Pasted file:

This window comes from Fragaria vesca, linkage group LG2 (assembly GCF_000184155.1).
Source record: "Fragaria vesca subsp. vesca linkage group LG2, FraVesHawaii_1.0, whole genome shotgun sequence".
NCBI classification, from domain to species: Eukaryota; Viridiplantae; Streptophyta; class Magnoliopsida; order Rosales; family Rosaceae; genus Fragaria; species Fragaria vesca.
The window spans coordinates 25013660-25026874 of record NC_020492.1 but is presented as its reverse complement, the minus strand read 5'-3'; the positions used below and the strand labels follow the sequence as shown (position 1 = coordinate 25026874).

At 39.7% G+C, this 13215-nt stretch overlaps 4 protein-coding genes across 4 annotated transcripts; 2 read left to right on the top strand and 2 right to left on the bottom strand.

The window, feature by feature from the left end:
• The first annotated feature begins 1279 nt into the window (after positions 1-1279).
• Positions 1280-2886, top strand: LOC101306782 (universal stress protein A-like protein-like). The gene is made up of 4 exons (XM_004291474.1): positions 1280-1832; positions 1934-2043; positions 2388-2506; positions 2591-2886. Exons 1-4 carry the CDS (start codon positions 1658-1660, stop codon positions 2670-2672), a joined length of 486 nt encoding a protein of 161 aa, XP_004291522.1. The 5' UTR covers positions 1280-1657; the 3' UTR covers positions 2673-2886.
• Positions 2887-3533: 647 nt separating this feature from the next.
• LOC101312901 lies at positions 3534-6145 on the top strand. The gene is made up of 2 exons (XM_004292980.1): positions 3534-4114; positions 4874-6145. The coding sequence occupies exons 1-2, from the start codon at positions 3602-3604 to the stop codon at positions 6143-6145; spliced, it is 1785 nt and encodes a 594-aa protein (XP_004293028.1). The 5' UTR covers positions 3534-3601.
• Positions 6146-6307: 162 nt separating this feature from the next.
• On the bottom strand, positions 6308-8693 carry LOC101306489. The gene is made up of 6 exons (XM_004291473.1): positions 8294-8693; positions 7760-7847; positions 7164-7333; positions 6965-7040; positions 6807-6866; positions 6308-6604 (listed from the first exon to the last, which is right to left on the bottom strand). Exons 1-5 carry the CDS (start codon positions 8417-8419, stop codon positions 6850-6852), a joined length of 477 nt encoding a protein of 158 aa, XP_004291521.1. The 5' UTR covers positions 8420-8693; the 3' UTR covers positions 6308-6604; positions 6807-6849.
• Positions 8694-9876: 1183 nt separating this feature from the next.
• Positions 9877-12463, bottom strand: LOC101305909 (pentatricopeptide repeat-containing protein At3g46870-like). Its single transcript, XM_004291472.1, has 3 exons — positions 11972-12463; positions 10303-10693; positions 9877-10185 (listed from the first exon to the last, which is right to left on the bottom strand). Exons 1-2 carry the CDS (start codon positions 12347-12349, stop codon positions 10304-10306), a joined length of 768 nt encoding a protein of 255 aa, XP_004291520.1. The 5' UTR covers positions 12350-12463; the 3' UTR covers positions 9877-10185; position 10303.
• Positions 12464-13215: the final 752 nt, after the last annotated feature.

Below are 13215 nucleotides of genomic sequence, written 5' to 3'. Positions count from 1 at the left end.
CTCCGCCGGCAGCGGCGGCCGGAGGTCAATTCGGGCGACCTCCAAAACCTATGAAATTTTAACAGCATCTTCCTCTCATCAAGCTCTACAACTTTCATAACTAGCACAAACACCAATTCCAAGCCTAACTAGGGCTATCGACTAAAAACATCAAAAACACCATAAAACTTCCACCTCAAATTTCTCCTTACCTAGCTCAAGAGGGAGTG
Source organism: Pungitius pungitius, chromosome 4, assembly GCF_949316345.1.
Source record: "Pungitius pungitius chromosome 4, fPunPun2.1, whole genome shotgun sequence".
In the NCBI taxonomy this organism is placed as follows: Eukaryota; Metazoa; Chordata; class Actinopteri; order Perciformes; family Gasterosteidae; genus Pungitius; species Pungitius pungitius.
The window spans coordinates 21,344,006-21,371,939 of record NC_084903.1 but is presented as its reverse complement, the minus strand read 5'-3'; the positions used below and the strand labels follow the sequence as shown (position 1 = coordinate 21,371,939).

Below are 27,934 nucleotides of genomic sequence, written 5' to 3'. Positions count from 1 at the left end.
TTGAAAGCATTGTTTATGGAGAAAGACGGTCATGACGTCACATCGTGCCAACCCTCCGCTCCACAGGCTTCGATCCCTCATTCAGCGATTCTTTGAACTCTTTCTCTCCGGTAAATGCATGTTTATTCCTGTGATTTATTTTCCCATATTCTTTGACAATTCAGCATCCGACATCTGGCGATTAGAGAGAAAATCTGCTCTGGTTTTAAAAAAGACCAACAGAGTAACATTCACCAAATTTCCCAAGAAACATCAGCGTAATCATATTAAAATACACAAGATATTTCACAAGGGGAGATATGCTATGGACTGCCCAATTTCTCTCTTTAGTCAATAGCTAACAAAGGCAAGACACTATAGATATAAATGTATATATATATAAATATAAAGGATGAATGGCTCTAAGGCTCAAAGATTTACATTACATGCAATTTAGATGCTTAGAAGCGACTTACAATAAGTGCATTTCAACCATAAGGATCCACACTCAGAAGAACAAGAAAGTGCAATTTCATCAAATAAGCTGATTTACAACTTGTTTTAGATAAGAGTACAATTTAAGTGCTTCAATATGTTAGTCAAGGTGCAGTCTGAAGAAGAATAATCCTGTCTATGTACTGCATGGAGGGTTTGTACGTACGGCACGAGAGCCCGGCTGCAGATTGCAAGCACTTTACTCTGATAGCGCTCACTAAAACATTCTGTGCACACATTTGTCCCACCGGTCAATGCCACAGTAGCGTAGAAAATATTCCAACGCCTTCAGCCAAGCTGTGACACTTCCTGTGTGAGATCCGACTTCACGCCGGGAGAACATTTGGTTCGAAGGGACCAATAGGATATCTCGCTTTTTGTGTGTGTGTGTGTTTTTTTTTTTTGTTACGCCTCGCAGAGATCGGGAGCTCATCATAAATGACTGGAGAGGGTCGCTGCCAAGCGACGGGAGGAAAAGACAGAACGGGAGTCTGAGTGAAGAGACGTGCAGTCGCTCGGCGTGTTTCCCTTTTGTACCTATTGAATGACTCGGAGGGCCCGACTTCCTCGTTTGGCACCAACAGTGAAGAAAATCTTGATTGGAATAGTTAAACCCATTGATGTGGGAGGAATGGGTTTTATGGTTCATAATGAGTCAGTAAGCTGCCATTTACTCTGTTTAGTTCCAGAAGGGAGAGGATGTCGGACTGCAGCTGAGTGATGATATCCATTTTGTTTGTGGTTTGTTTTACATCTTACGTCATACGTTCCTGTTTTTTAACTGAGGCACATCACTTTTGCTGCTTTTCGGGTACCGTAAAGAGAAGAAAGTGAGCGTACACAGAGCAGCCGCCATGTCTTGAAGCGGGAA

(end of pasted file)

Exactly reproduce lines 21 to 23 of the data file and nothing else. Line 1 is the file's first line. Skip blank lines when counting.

The window spans coordinates 21,344,006-21,371,939 of record NC_084903.1 but is presented as its reverse complement, the minus strand read 5'-3'; the positions used below and the strand labels follow the sequence as shown (position 1 = coordinate 21,371,939).

Below are 27,934 nucleotides of genomic sequence, written 5' to 3'. Positions count from 1 at the left end.
TTGAAAGCATTGTTTATGGAGAAAGACGGTCATGACGTCACATCGTGCCAACCCTCCGCTCCACAGGCTTCGATCCCTCATTCAGCGATTCTTTGAACTCTTTCTCTCCGGTAAATGCATGTTTATTCCTGTGATTTATTTTCCCATATTCTTTGACAATTCAGCATCCGACATCTGGCGATTAGAGAGAAAATCTGCTCTGGTTTTAAAAAAGACCAACAGAGTAACATTCACCAAATTTCCCAAGAAACATCAGCGTAATCATATTAAAATACACAAGATATTTCACAAGGGGAGATATGCTATGGACTGCCCAATTTCTCTCTTTAGTCAATAGCTAACAAAGGCAAGACACTATAGATATAAATGTATATATATATAAATATAAAGGATGAATGGCTCTAAGGCTCAAAGATTTACATTACATGCAATTTAGATGCTTAGAAGCGACTTACAATAAGTGCATTTCAACCATAAGGATCCACACTCAGAAGAACAAGAAAGTGCAATTTCATCAAATAAGCTGATTTACAACTTGTTTTAGATAAGAGTACAATTTAAGTGCTTCAATATGTTAGTCAAGGTGCAGTCTGAAGAAGAATAATCCTGTCTATGTACTGCATGGAGGGTTTGTACGTACGGCACGAGAGCCCGGCTGCAGATTGCAAGCACTTTACTCTGATAGCGCTCACTAAAACATTCTGTGCACACATTTGTCCCACCGGTCAATGCCACAGTAGCGTAGAAAATATTCCAACGCCTTCAGCCAAGCTGTGACACTTCCTGTGTGAGATCCGACTTCACGCCGGGAGAACATTTGGTTCGAAGGGACCAATAGGATATCTCGCTTTTTGTGTGTGTGTGTGTTTTTTTTTTTTGTTACGCCTCGCAGAGATCGGGAGCTCATCATAAATGACTGGAGAGGGTCGCTGCCAAGCGACGGGAGGAAAAGACAGAACGGGAGTCTGAGTGAAGAGACGTGCAGTCGCTCGGCGTGTTTCCCTTTTGTACCTATTGAATGACTCGGAGGGCCCGACTTCCTCGTTTGGCACCAACAGTGAAGAAAATCTTGATTGGAATAGTTAAACCCATTGATGTGGGAGGAATGGGTTTTATGGTTCATAATGAGTCAGTAAGCTGCCATTTACTCTGTTTAGTTCCAGAAGGGAGAGGATGTCGGACTGCAGCTGAGTGATGATATCCATTTTGTTTGTGGTTTGTTTTACATCTTACGTCATACGTTCCTGTTTTTTAACTGAGGCACATCACTTTTGCTGCTTTTCGGGTACCGTAAAGAGAAGAAAGTGAGCGTACACAGAGCAGCCGCCATGTCTTGAAGCGGGAA